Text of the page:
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‘Pulp Fiction’ producer shares Hollywood experience at film fest

Film producer Michael Shamberg, left, and journalist Maureen Orth, right, headlined a “Wine and Conversation” event Oct. 26 at Boxwood Winery. The program was part of the inaugural Middleburg Film Festival. Times-Mirror Photo/Trevor Baratko
George Clooney is the good-natured, genuine guy you see in many of his movies and interviews. And Quentin Tarantino; he's every bit as genius as his thousands of devoted followers make him out to be.

These were just a couple observations film producer Michael Shamberg shared Saturday afternoon during a Middleburg Film Festival conversation with journalist Maureen Orth at Boxwood Winery.

The film fest, which began Thursday night and concludes Sunday, was organized and launched by Middleburg's Sheila Johnson, the visionary of Salamander Resort and co-founder of Black Entertainment Television. Johnson was on hand for Saturday's program, held in the enchanting wine cave at Boxwood.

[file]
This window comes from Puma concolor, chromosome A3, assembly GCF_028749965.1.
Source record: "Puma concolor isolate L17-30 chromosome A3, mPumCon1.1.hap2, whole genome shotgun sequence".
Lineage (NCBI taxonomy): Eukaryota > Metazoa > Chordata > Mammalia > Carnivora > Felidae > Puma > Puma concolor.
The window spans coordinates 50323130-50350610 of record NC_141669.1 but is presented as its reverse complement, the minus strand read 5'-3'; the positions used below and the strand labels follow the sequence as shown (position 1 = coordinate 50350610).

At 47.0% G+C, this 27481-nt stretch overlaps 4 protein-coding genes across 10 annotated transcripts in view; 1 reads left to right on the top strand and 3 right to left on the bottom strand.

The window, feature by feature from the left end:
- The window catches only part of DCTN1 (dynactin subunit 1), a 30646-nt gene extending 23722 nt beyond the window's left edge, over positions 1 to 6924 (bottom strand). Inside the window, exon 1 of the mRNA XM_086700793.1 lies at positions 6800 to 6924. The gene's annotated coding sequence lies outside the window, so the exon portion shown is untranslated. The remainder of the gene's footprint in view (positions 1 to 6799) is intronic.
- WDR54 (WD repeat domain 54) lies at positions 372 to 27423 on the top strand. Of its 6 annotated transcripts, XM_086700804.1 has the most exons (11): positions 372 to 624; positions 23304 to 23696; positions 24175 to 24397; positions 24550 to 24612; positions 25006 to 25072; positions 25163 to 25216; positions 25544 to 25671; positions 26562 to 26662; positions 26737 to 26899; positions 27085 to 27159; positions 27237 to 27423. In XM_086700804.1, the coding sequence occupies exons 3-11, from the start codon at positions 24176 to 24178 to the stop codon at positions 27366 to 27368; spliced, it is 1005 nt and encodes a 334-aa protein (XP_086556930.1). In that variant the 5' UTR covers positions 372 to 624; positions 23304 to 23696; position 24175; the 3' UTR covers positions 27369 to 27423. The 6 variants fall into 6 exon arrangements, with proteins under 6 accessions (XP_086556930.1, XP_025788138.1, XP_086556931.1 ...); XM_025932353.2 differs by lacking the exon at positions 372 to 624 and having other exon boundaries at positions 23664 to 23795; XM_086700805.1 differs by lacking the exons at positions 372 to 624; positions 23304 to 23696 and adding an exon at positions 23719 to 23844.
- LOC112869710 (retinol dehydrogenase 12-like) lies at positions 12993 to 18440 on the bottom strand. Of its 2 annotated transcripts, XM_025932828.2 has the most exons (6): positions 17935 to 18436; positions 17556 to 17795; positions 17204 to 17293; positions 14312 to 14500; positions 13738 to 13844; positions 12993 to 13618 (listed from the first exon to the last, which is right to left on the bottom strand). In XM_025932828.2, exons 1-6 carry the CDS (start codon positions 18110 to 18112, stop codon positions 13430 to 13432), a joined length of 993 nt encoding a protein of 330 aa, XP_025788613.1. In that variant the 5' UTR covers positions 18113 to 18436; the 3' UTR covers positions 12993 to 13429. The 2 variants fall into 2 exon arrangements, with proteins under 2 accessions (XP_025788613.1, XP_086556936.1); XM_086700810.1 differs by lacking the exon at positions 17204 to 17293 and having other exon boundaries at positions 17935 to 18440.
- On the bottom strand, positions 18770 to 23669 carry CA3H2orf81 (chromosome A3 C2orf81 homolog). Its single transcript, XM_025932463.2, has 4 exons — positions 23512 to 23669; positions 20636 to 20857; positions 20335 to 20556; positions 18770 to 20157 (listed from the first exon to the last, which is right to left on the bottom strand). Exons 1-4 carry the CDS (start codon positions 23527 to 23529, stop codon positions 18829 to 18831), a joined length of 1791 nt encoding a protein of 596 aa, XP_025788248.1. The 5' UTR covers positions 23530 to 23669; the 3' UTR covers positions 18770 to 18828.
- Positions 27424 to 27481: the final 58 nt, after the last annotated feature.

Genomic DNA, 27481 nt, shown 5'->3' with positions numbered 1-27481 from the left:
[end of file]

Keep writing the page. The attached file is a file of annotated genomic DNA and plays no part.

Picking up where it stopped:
Orth, a Vanity Fair correspondent who lives 35 miles east of Middleburg in Washington, D.C., and Shamberg chatted for nearly an hour in front of a 70-person audience.

The producer reflected on a career that has spanned five decades and featured both critical and box-office success. Some of his most popular credits include "Pulp Fiction," "Django Unchained," "Contagion," "Garden State," "Man on the Moon" and "Erin Brockovich."

“What does a producer do? Kind of everything, no job too big or too small. I think we're responsible for everything. The first thing we're responsible for is raising the money,” Shamberg said.

One of the films that opened Shamberg's eyes to the allure of cinema was the 1962 tour de force “Lawrence of Arabia.” Describing what that masterpiece – and others – taught him, Shamberg said, “It's about the romance and what you can do with film making; how it can transport you.”

Step one for a compelling movie is a strong script, Shamberg said. If given a choice between two suitcases – one with five good scripts and one with $400 million in financing – Shamberg said he'd take the five scripts every time. With five great screenplays, he'll be able to secure the $400 million, he added.

Orth and Shamberg's relationship goes back to 1972, when they covered the Democratic presidential convention in Miami Beach, Fla. The two were part of the first team to produce live, mobile coverage from the floor of a political convention.


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